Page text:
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Blacklisting of entity by state open to judicial review: SC

Any decision taken by the government or its instrumentalities to ‘blacklist’ a business entity is subject to judicial review, the Supreme Court has said while stressing that the party affected should be given a fair hearing.

The court observed that ‘blacklisting’ signifies a business decision by which the party affected by the breach decides not to enter into any contractual relationship with the party committing the breach and as such it should be open to scrutiny and debarment should be for a time frame.

‘Any such decision is subject to judicial review when the same is taken by the State or any of its instrumentalities.

This implies that any such decision will be open to scrutiny not only on the touchstone of the principles of natural justice but also on the doctrine of proportionality,’ said a bench of justices T S Thakur and Vikramajit Sen.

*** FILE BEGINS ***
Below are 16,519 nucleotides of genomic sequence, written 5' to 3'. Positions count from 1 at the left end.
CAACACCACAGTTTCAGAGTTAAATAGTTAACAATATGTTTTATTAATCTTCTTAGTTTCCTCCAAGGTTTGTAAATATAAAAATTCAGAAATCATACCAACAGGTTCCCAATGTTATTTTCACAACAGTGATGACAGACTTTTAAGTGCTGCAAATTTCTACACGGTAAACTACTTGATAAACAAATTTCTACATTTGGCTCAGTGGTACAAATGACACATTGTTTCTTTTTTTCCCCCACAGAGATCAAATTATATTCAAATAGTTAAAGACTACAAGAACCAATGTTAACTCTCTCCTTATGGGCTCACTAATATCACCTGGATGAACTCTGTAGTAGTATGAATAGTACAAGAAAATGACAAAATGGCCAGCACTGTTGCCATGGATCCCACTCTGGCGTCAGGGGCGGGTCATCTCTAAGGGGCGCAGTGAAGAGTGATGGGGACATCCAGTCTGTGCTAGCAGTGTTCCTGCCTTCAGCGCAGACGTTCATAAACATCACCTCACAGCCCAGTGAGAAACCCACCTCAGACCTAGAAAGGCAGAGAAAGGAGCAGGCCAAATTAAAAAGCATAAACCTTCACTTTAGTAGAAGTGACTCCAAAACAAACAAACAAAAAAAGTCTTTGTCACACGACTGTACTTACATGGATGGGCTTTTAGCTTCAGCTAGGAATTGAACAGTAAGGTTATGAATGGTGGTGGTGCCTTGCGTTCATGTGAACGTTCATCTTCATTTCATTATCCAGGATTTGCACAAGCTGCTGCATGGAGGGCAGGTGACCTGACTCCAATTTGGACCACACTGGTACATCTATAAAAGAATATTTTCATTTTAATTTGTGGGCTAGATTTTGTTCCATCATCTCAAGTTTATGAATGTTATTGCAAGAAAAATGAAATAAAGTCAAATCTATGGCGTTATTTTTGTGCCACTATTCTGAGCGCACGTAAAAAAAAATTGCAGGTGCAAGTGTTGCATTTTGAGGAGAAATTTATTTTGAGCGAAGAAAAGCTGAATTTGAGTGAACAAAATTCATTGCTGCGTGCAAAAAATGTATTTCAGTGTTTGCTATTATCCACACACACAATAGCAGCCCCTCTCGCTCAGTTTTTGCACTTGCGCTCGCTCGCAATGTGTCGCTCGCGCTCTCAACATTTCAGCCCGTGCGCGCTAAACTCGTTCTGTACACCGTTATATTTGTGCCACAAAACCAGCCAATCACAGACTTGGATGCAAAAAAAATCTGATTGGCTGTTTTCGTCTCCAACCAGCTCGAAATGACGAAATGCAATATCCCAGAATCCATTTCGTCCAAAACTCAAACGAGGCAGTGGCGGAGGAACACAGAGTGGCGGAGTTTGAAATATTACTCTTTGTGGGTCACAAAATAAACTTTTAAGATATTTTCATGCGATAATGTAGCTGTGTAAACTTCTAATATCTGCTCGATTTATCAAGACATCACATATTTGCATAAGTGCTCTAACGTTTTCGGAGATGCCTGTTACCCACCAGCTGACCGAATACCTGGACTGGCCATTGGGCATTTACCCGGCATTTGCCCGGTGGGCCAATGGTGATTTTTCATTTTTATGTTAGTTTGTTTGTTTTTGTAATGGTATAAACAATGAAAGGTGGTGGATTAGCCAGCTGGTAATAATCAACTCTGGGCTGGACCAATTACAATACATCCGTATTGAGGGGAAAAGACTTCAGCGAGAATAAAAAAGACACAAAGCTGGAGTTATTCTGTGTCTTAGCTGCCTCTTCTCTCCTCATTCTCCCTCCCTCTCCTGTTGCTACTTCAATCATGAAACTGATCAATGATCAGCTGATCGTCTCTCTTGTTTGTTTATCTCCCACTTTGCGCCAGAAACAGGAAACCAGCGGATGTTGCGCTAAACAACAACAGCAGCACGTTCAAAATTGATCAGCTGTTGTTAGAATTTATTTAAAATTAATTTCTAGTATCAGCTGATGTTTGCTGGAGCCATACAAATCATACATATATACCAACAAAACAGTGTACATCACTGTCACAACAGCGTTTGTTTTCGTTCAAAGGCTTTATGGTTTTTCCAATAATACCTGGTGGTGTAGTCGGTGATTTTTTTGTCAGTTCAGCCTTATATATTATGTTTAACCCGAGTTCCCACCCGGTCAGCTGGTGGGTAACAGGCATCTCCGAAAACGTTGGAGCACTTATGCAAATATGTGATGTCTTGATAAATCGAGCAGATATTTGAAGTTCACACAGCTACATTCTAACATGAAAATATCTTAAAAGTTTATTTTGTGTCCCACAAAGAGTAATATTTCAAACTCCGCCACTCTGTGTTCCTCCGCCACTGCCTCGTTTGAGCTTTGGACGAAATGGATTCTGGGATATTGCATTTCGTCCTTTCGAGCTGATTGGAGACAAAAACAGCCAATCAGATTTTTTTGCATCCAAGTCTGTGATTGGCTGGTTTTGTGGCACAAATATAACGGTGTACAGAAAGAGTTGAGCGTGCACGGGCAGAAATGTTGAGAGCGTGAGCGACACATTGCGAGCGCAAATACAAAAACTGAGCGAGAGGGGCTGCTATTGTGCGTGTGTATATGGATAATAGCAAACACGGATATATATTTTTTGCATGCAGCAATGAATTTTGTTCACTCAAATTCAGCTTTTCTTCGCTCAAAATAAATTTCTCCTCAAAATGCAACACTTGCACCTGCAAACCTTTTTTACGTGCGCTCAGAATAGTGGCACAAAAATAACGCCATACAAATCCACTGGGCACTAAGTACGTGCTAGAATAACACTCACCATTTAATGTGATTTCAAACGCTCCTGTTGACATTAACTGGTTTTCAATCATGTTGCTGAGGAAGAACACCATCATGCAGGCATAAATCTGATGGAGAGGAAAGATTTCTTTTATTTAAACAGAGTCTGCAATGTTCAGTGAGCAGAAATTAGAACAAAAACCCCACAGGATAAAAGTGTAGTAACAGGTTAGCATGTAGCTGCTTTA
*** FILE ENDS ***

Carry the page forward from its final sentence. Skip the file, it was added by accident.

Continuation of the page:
‘A fair hearing to the party being blacklisted thus becomes an essential pre-condition for a proper exercise of the power and a valid order of blacklisting made pursuant thereto. The order itself being reasonable, fair and proportionate to the gravity of the offence is similarly examinable by a writ court,’ the bench said.

The court made the observations while hearing a petition filed by Kulja Industries Limited which was blacklisted by BSNL for causing it a loss of Rs 7.98 crore by overcharging it for supply of telecom ducts and optical fibre cable.

The court also referred to the legal position governing blacklisting of suppliers in the US and the UK, Wales and Northern Ireland to point out that debarment of deviant contractors is never permanent and would invariably depend upon the nature of offence committed by them.

While affirming the order of blacklisting, the bench said the competent authority should determine the time period for it on the basis of guidelines which it may formulate.
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